We have to ask ourselves whether there were any obvious disadvantages of the law as it worked out in practice when it existed before. My answer to that is no. We also have to ask whether there are likely to be any new ill effects as a result of reintroducing something very similar to the position that obtained in the past. My answer is still likely to be no. If our concern is that mentally ill people might in future be caught by criminal law as a result of their wearing medals to which they are not entitled and so making false claims of valour – if that is the reason for our not having a criminal sanction against such misbehaviour – we should think about what would happen if that reasoning were to be applied more generally to criminal law; I doubt if much criminal law would then remain on the statute book. The fact is that criminal law exists, mentally ill people are out there, and, from time to time, mentally ill people break the law. That is no reason for not having the law there for them to break or observe, as the case may be. That is to do with mitigation of circumstances; if it is found that someone has broken the law, it then becomes relevant to take their state of mind into account.
I do not agree that every factor in a case of the inappropriate wearing of medals not awarded to the people wearing them has to be written into the Bill. For example, the idea that anyone would prosecute a nephew for wearing his uncle’s medals in an appropriate setting is absolutely preposterous, and I do not believe that the Bill’s intention would be misconstrued in such a way that any such case would ever be brought.
I return now to the conclusions and recommendations of the Defence Committee’s report, which my hon. Friend the Member for Shipley put forward in a somewhat selective way in his massively entertaining account of the report. I will pick out just a few factors. We did not agree with the justifications provided by the Ministry of Defence for repealing the offences relating to the protection of decorations without replacing them. If the offences in the Army Act 1955 were unsuitable for direct transposition into new legislation, the Armed Forces Act 2006 should have included new, more workable offences that were well scoped and incorporated appropriate exceptions.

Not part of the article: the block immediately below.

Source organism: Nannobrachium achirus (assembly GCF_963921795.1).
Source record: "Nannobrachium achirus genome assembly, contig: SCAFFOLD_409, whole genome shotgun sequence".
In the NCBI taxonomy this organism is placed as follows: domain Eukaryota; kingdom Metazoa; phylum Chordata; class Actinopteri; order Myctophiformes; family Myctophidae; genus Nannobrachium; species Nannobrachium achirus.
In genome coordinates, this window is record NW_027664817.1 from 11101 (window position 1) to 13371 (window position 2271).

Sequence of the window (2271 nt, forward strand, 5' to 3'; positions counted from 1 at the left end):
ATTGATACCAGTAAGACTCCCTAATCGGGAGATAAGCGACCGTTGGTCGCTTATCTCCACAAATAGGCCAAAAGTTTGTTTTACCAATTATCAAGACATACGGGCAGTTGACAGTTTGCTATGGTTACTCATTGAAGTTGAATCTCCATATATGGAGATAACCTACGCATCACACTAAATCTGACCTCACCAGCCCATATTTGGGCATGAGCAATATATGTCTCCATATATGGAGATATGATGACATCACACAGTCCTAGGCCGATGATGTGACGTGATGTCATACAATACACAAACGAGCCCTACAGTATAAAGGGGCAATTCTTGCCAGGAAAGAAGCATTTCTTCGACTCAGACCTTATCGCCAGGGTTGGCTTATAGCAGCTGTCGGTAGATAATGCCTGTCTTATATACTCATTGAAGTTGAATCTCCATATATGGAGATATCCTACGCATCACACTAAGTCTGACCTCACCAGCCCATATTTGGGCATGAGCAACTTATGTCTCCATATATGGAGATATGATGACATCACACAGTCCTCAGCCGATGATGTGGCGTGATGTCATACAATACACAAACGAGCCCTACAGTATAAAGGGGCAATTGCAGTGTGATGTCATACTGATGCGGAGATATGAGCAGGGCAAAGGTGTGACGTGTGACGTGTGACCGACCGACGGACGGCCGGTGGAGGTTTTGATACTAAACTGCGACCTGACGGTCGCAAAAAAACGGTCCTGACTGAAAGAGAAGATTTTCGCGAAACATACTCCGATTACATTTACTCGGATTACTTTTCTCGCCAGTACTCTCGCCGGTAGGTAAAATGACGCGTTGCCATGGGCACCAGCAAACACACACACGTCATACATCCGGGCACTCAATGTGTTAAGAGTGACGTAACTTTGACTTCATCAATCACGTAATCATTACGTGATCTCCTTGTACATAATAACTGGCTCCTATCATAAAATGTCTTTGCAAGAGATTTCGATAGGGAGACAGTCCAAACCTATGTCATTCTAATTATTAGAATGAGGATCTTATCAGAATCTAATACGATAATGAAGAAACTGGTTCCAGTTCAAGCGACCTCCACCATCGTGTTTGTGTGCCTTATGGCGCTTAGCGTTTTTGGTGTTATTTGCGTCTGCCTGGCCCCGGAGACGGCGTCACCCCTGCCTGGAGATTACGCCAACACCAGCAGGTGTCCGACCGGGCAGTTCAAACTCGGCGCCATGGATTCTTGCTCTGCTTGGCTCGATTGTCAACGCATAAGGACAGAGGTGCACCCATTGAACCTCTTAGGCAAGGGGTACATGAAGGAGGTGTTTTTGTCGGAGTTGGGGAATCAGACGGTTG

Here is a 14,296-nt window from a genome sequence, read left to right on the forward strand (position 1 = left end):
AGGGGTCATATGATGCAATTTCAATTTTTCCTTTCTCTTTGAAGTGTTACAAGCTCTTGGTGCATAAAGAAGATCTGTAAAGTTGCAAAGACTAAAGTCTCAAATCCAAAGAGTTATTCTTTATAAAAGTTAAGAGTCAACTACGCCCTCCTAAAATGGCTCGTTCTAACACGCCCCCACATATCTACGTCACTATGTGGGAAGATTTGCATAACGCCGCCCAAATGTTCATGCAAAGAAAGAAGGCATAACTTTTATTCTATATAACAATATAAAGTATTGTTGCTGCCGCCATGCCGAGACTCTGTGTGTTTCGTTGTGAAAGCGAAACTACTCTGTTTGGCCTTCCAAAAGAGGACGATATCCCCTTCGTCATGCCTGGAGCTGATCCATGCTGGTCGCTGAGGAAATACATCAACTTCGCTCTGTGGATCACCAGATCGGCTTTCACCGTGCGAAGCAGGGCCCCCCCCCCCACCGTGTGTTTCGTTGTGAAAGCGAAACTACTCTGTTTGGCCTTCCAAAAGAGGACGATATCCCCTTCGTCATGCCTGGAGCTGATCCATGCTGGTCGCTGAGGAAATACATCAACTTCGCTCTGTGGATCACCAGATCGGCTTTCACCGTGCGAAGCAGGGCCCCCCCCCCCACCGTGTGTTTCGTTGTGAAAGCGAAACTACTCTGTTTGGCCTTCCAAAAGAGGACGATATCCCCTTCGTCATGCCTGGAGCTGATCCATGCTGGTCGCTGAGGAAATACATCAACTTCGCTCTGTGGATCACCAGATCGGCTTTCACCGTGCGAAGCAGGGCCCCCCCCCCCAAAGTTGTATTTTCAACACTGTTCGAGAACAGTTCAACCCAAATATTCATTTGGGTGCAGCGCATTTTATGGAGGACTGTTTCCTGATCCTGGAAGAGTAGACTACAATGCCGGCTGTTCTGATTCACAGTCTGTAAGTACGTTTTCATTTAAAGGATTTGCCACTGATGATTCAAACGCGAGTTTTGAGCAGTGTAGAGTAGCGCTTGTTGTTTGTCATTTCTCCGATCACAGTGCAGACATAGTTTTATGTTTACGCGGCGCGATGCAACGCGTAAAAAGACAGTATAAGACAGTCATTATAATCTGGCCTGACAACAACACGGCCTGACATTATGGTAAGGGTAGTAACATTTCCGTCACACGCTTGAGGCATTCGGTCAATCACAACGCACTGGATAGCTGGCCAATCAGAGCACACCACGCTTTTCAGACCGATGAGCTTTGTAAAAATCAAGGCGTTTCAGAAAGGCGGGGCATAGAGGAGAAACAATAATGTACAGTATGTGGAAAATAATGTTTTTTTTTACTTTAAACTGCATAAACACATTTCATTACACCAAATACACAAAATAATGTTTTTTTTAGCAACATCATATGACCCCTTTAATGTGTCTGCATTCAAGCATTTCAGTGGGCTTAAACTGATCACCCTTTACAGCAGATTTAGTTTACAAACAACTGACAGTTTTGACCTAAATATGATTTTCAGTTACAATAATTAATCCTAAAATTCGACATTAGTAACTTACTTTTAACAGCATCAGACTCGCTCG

We do not believe that the main problem is the matter of financial or other tangible gain. It is the devaluing of the respect that people are entitled to have because of acts of bravery in their service careers. My hon. Friend the Member for Shipley rightly picked up on the exchange that took place during our consideration of the Bill about whether it was appropriate to include claims about having been awarded medals that are made without actually wearing the medals. That is why I put a query to my hon. Friend the Member for Dartford during the course of the hearing we held with him on his Bill.
At that stage, we did not have the advantage of having the final version of the Bill before us – indeed, it was not available even at the stage when we finalised our report, although it is of course before the House now. But that is what the Committee and Report stages should be all about. The Bill should be amended to deal with any practical points of concern.
Philip Davies: Do I take it, then, from what my right hon. Friend says – it would be useful if he could clarify this – that as the Bill stands it applies not just to people who wear medals but those who present themselves as being entitled to do so? If an amendment were tabled to remove that from the Bill, would he support that amendment?
Dr Lewis: I have not heard the case argued from both sides because we have only had that brief exchange in Committee. However, my hon. Friend deduces correctly from my remarks that I am unhappy about that particular provision, and that I expect the Bill would be improved by its removal. The concern relates to people who strut around wearing decorations they have not been awarded. They do so not primarily for financial gain – as has been repeatedly pointed out, that is already capable of remedy in law – but because they are fraudulently posing as somebody who has done things they have not done; they are wearing awards they have not earned.
My hon. Friend made the distinction between impersonating a veteran who had been awarded a medal and impersonating a police officer. I think he slightly missed the point in relation to the Committee’s conclusion. We were not saying there was any real comparison between the consequences of those two acts of deception; we were talking only about the practical question of whether it can, in a realistic and sensible way, be catered for in law. He read the actual sentence out rather quickly; I shall do so rather more slowly: